Zubin Mehta Conducts Der Rosenkavalier – Opera in Concert Form

זובין מהטה

Date

26.7.2018

Thursday 19:00

Hall

The Lowy concert hall

Venue

International Convention Center (ICC) Jerusalem

Venue

International Convention Center (ICC) Jerusalem

Hall

The Lowy concert hall

Artists

Zubin Mehta, conductor 

Ann Petersen, soprano 

Lenneke Ruiten, soprano 

Silvana Dussmann, soprano 

Elisabeth Jansson, mezzo-soprano 

Janina Baechle, mezzo-soprano 

Karl Michael Ebner, tenor 

Dmitry Korchak, tenor 

Boaz Daniel, baritone 

Wilhelm Schwinghammer, bass 

Martin Snell, bass 

The Gary Bertini Israeli Choir 

Concert Program

R. Strauss: Der Rosenkavalier
(Opera in concert form)

Event Info

The playwright Hugo von Hofmannsthal had the idea to use a waltz in Der Rosenkavalier and asked Richard Strauss to think of an old, sentimental waltz to depict the last act of the opera. Strauss was a step ahead of the playwright—the music jumped from his mind to paper even before he received all the text—and had gone even further, using the waltz form as an ideological basis for the entire opera. The waltzes throughout the opera serve as leitmotifs for different characters and are played by different instruments depending on the situation. Notably, the plot takes place in the days of the Empress Maria Theresa, before the waltz form was born.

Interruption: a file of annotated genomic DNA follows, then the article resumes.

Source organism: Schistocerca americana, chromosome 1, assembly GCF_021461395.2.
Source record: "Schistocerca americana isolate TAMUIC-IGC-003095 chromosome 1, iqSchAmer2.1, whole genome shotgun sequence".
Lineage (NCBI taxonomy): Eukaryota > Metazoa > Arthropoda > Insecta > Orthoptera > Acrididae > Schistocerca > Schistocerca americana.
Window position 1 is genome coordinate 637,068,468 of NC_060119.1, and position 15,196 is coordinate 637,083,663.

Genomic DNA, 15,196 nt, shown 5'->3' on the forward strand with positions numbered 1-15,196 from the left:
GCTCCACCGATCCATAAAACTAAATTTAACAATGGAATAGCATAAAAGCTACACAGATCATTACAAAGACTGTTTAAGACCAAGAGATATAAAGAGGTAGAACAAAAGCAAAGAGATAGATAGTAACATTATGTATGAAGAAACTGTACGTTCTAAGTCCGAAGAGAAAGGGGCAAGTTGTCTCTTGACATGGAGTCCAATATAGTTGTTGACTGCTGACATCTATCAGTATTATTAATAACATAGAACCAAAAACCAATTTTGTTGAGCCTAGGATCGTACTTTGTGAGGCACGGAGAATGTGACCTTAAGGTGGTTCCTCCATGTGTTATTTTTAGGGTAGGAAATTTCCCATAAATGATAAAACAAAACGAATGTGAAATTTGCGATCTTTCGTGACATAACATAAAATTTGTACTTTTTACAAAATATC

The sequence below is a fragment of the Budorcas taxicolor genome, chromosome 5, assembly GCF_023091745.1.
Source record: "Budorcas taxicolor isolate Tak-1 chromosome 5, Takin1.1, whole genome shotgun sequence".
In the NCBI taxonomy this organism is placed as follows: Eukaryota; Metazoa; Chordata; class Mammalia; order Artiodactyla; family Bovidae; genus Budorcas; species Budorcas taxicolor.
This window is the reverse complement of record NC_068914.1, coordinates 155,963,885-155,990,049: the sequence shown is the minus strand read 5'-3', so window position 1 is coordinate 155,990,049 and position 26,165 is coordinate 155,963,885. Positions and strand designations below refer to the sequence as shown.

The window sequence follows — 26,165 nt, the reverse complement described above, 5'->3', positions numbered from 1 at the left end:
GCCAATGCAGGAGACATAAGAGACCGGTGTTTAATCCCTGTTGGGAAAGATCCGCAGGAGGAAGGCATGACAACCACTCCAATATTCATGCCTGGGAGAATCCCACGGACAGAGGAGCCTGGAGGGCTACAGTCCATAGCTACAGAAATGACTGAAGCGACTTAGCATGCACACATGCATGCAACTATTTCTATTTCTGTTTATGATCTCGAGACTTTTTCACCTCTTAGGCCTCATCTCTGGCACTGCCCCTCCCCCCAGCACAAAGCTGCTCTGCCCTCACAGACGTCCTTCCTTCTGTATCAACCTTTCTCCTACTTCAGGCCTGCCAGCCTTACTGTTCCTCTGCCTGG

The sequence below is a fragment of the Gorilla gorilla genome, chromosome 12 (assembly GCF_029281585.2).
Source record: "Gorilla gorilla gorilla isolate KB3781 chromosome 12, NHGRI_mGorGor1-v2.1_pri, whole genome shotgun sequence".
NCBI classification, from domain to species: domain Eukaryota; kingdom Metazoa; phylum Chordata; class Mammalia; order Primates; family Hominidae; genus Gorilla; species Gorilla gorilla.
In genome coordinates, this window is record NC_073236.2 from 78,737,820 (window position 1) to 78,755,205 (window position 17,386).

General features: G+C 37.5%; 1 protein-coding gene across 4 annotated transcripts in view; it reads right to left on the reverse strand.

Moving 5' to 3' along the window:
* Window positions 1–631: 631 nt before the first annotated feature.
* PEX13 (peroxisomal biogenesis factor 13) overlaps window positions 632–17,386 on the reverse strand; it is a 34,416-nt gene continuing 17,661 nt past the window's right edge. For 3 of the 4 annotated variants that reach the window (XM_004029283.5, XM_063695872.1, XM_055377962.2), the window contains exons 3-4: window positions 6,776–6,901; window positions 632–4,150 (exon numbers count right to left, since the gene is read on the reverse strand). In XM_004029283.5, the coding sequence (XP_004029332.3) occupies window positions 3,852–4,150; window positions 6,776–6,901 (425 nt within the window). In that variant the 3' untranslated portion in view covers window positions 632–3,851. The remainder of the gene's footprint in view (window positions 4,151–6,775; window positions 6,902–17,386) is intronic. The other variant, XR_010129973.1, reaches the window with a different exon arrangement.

The opera opens with Marschallin finding relief for her boredom in the arms of a young lover, Octavian. (Her husband, the field marshal, is away for a military campaign.) The pair is joined without warning by Baron Ochs, a relative from an Austrian province. He arrives at the field marshal’s house in search of a messenger to present his fiancée with a silver rose as a sign of his love, as was customary at the time. Octavian, who must disguise his identity from this unwelcome guest, wears a dress, thus becoming the subject of admiration for Ochs. The story continues... on the IPO stage.

It should be mentioned that music critics attacked Strauss for being a 20th-century composer using the old-fashioned waltz in his opera. But the German Strauss knew he wanted to evoke a sentimental, Viennese spirit; the melancholy thoughts of the field marshal’s wife, in anticipation of her separation from her young lover, would surely be better represented with the rhythm of the waltz. And he was right.

Price Range

130 - 430 nis

Duration

approx 4 hours including intermissions

Duration

approx 4 hours including intermissions

Price range

130 - 430 nis

Follow us